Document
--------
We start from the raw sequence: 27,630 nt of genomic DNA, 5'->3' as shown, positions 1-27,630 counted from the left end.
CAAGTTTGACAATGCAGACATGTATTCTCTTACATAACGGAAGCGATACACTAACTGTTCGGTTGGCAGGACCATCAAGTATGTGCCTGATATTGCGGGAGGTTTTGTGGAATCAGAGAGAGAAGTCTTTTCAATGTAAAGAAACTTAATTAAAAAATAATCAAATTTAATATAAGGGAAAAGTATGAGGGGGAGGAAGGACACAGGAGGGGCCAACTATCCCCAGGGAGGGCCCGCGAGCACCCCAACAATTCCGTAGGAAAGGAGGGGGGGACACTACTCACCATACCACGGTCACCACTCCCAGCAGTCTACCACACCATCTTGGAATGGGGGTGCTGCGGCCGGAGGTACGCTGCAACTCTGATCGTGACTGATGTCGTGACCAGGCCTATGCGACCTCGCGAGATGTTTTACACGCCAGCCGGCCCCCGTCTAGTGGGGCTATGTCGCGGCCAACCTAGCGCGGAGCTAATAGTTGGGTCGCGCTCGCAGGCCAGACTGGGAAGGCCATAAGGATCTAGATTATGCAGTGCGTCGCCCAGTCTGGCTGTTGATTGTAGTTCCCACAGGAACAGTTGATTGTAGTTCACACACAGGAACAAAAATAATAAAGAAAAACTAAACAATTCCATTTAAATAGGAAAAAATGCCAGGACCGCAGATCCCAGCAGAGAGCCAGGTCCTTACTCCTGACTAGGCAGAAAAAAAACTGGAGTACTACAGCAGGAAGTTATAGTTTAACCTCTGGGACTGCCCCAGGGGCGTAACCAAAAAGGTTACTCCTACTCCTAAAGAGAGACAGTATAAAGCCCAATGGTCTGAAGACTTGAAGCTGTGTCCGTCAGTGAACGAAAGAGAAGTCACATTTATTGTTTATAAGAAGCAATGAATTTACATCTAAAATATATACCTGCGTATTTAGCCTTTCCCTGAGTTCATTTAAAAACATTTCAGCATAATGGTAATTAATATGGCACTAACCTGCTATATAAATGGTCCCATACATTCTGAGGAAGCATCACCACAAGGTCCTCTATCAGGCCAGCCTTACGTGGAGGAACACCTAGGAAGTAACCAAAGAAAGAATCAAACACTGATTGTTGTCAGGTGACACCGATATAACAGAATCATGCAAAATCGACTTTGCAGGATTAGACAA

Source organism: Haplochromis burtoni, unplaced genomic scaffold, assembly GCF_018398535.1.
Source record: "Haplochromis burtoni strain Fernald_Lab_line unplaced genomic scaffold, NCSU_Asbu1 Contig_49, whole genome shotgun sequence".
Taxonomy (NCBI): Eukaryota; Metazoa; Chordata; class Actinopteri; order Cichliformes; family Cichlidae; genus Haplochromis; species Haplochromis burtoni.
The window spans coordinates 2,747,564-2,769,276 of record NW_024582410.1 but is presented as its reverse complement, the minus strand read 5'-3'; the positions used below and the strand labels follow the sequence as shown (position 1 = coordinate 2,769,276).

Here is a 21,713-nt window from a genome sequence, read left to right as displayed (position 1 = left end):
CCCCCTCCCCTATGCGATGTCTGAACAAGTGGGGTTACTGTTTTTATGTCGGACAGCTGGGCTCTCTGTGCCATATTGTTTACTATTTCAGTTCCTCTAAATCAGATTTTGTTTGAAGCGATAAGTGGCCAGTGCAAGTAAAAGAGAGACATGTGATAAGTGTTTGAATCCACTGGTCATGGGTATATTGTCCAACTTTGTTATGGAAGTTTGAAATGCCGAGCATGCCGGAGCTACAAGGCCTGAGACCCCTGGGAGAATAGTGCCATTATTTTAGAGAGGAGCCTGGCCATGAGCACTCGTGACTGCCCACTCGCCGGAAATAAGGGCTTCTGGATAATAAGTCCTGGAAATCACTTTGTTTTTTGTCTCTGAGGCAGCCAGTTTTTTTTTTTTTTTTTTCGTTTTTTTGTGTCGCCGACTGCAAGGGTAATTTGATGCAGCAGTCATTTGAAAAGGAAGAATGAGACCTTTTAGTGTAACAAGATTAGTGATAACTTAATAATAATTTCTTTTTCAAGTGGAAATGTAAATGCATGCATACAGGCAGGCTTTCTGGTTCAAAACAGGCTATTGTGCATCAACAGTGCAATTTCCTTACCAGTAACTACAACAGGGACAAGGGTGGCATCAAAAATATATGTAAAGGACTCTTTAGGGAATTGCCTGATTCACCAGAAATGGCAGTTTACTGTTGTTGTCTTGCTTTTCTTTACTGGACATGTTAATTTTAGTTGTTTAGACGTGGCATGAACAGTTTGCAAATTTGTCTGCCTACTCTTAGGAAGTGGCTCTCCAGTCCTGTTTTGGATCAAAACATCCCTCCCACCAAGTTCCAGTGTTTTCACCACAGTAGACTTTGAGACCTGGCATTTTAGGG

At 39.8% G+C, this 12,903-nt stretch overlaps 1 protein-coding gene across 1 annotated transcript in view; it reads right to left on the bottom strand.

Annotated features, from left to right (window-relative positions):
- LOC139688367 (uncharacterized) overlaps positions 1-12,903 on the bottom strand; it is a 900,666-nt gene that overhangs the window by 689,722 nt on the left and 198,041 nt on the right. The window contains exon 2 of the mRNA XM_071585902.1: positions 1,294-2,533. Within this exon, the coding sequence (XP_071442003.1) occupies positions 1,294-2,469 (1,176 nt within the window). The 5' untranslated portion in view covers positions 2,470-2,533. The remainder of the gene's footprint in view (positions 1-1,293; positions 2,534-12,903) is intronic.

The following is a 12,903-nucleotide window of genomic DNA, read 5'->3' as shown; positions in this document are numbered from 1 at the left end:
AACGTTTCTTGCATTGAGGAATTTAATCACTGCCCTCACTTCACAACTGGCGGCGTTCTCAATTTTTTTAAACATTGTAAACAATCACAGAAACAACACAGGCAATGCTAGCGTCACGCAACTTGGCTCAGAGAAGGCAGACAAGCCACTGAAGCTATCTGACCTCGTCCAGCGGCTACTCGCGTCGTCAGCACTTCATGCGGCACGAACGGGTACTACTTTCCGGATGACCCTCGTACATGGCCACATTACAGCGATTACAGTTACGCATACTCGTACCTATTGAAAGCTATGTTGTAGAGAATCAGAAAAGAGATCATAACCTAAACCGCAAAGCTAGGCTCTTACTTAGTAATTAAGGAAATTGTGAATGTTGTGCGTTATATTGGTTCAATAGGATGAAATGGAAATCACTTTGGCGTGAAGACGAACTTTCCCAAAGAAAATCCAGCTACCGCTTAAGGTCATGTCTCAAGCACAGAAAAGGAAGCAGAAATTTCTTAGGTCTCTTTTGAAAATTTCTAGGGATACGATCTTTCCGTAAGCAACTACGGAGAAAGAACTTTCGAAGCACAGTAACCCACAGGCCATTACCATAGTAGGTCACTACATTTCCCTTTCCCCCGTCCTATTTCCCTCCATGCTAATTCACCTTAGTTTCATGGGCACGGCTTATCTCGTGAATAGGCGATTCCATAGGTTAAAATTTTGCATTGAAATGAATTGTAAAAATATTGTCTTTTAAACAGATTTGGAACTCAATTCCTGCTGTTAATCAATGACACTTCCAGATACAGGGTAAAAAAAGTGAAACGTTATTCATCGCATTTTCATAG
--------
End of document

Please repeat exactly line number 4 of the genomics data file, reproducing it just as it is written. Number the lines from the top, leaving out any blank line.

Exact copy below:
Source record: "Haplochromis burtoni strain Fernald_Lab_line unplaced genomic scaffold, NCSU_Asbu1 Contig_49, whole genome shotgun sequence".